YourClassical Adventures

It's Electric

Electric String InstrumentsSergio Capuzzimate

YourClassical Adventures: Episode 75 - Electric Strings


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March 05, 2022

Electric string instruments can give new energy to familiar classical pieces and also give familiar pop and rock songs a new classical-inspired twist. Join host Liz Lyon as she touches on the history of electric string instruments, and listen to some pieces performed on electric strings.

Episode 75 playlist

Stuff Smith: How High the Moon — Hezekiah Leroy Gordon Smith, better known as Stuff Smith, was an American jazz violinist credited as being the first performer to use electric amplification techniques on a violin.

LISTEN — Stuff Smith: How High the Moon

Stuff Smith: How High the Moon

John Adams: A New Day — Electric violin soloist Tracy Silverman refers to his type of instrumentation as “progressive string playing” — classical string playing that weaves in contemporary music genres like rock, jazz, and hip-hop. Here he is playing “A New Day,” by John Adams.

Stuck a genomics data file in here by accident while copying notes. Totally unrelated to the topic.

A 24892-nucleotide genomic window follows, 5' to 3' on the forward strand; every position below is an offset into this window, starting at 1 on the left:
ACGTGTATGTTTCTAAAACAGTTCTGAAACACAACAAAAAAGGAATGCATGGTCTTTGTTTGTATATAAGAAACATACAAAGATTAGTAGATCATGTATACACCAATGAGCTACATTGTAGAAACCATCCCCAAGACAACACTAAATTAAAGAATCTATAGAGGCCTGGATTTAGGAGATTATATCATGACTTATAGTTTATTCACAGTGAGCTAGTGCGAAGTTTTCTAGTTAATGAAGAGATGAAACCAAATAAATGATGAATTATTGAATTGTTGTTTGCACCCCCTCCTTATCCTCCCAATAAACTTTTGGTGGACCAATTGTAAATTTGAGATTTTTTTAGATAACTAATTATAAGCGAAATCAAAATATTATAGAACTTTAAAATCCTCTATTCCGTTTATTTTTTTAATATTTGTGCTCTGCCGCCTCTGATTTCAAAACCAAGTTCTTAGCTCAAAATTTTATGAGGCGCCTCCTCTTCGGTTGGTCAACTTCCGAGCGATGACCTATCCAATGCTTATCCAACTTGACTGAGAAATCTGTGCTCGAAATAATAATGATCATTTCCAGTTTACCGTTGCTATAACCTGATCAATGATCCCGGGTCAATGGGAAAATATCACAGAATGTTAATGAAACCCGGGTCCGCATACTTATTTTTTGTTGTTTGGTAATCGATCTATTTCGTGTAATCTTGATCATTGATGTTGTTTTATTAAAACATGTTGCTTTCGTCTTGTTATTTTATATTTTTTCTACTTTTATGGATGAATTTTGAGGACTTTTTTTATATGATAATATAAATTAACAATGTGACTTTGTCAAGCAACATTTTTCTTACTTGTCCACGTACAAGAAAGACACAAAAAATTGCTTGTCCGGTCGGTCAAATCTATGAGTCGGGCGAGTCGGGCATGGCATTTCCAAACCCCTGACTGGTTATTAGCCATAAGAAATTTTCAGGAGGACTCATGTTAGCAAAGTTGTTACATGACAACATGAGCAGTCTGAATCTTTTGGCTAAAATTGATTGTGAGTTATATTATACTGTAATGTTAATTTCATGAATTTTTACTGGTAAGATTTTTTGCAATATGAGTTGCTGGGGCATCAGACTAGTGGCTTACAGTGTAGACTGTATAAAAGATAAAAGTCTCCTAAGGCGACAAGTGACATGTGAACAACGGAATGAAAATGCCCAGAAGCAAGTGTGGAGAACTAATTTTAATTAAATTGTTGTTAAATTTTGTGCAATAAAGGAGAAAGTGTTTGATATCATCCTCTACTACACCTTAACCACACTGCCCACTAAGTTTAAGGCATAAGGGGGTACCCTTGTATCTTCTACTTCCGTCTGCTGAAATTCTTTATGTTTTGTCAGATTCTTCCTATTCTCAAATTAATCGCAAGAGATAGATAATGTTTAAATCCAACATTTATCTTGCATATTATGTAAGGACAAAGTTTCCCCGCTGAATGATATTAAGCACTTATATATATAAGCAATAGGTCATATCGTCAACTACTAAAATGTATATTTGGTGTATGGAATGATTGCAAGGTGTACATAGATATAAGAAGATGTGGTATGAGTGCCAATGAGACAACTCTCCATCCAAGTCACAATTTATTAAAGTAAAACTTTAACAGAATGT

LISTEN — John Adams: A New Day

John Adams: A New Day

2CELLOS: Eye of the Tiger — This cellist duo from Croatia are classically trained musicians who play instrumental arrangements of well-known pop and rock songs. They also play classical and film music and have even been featured on several TV series episodes.

LISTEN — 2CELLOS: Eye of the Tiger

2CELLOS: Eye of the Tiger

Deborah Henson-Conant: Nightingale — Deborah Henson-Conant wrote this piece in memory of her mother’s voice. “Nightingale” is her most-requested tune in concert. She often plays on an electric acoustic pedal harp, which can be used with an amplifier or played like a normal pedal harp.

LISTEN — Deborah Henson-Conant: Nightingale

Deborah Henson-Conant: Nightingale

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